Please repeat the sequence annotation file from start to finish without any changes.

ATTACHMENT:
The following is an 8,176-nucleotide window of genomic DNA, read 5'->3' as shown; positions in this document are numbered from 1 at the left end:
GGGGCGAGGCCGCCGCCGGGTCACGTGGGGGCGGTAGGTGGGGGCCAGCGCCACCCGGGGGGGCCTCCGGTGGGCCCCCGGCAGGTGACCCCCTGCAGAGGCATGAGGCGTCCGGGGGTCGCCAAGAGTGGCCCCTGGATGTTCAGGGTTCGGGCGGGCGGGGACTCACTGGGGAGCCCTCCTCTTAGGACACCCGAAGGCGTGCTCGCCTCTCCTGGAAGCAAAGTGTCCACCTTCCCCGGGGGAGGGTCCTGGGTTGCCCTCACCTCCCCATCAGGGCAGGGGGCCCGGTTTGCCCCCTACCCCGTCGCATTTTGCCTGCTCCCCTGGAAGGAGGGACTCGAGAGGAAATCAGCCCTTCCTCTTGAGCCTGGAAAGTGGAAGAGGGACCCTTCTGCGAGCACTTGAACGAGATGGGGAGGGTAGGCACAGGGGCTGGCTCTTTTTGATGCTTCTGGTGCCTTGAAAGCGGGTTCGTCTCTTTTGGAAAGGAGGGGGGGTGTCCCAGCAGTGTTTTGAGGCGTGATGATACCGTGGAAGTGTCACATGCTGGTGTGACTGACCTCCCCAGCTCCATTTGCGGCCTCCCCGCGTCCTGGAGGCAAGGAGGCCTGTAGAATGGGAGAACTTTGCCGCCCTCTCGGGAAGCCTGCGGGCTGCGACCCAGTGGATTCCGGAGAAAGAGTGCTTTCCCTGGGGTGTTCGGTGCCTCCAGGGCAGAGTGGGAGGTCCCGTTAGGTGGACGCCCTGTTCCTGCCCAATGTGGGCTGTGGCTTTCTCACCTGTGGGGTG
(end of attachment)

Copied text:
The following is an 8,176-nucleotide window of genomic DNA, read 5'->3' as shown; positions in this document are numbered from 1 at the left end:
GGGGCGAGGCCGCCGCCGGGTCACGTGGGGGCGGTAGGTGGGGGCCAGCGCCACCCGGGGGGGCCTCCGGTGGGCCCCCGGCAGGTGACCCCCTGCAGAGGCATGAGGCGTCCGGGGGTCGCCAAGAGTGGCCCCTGGATGTTCAGGGTTCGGGCGGGCGGGGACTCACTGGGGAGCCCTCCTCTTAGGACACCCGAAGGCGTGCTCGCCTCTCCTGGAAGCAAAGTGTCCACCTTCCCCGGGGGAGGGTCCTGGGTTGCCCTCACCTCCCCATCAGGGCAGGGGGCCCGGTTTGCCCCCTACCCCGTCGCATTTTGCCTGCTCCCCTGGAAGGAGGGACTCGAGAGGAAATCAGCCCTTCCTCTTGAGCCTGGAAAGTGGAAGAGGGACCCTTCTGCGAGCACTTGAACGAGATGGGGAGGGTAGGCACAGGGGCTGGCTCTTTTTGATGCTTCTGGTGCCTTGAAAGCGGGTTCGTCTCTTTTGGAAAGGAGGGGGGGTGTCCCAGCAGTGTTTTGAGGCGTGATGATACCGTGGAAGTGTCACATGCTGGTGTGACTGACCTCCCCAGCTCCATTTGCGGCCTCCCCGCGTCCTGGAGGCAAGGAGGCCTGTAGAATGGGAGAACTTTGCCGCCCTCTCGGGAAGCCTGCGGGCTGCGACCCAGTGGATTCCGGAGAAAGAGTGCTTTCCCTGGGGTGTTCGGTGCCTCCAGGGCAGAGTGGGAGGTCCCGTTAGGTGGACGCCCTGTTCCTGCCCAATGTGGGCTGTGGCTTTCTCACCTGTGGGGTG